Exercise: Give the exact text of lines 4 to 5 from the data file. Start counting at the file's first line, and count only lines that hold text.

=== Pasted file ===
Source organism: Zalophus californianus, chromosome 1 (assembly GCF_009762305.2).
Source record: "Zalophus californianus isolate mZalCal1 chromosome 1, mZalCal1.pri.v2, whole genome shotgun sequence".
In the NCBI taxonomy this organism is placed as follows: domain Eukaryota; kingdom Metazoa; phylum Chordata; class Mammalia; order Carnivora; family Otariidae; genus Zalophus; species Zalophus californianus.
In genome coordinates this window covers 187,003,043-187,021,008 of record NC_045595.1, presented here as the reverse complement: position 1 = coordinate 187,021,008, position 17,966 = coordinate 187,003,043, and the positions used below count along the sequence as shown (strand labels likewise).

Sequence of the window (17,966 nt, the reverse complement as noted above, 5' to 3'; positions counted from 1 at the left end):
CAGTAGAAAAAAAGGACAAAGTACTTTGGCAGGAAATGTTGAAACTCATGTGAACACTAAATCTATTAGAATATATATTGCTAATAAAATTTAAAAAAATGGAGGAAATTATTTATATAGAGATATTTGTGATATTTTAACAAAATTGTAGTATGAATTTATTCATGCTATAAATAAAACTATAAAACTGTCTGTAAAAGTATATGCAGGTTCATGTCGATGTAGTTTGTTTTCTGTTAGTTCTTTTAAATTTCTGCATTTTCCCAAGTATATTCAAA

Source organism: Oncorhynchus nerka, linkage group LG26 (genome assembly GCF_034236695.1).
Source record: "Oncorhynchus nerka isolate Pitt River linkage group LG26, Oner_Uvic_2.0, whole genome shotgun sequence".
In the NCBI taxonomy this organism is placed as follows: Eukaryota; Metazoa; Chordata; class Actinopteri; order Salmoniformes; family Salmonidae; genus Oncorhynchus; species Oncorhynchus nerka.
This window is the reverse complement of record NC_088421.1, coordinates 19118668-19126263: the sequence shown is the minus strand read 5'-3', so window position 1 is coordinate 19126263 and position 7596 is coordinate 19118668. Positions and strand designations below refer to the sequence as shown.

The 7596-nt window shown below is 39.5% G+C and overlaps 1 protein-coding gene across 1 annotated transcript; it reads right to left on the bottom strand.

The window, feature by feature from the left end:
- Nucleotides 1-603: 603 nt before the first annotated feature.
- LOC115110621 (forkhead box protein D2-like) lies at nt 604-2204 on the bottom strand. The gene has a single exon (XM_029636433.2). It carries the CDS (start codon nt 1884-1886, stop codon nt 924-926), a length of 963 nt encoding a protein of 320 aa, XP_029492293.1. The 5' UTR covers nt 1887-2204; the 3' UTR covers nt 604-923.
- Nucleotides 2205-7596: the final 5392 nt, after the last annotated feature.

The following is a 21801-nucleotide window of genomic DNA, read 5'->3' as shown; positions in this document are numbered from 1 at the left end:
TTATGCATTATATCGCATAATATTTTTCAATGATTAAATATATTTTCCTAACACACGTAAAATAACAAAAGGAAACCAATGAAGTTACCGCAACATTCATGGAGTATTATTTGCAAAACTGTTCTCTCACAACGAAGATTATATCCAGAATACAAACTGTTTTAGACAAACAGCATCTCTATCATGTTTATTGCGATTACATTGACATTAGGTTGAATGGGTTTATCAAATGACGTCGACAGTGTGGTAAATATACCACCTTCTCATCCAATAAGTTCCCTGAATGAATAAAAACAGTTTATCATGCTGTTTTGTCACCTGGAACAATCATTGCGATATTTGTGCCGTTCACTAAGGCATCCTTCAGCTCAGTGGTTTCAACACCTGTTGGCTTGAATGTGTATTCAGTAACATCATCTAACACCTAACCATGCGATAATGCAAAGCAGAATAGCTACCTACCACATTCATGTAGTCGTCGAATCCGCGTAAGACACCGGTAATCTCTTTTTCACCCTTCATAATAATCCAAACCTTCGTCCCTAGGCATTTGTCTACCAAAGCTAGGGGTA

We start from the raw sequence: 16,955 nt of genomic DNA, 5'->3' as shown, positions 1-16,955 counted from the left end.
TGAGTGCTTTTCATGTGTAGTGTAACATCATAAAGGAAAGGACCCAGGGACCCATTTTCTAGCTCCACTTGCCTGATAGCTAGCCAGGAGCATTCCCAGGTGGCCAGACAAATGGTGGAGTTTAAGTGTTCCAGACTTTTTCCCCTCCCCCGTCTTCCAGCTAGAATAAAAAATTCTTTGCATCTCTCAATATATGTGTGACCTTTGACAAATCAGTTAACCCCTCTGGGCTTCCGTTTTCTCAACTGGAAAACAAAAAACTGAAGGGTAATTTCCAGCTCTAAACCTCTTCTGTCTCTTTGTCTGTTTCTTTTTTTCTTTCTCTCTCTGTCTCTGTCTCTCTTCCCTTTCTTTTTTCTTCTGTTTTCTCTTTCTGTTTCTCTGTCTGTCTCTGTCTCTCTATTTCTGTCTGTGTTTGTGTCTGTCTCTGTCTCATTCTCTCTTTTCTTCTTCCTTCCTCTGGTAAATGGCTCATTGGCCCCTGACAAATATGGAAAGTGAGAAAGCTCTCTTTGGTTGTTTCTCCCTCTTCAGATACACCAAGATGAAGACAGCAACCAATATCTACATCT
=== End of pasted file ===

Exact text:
In genome coordinates this window covers 187,003,043-187,021,008 of record NC_045595.1, presented here as the reverse complement: position 1 = coordinate 187,021,008, position 17,966 = coordinate 187,003,043, and the positions used below count along the sequence as shown (strand labels likewise).

Sequence of the window (17,966 nt, the reverse complement as noted above, 5' to 3'; positions counted from 1 at the left end):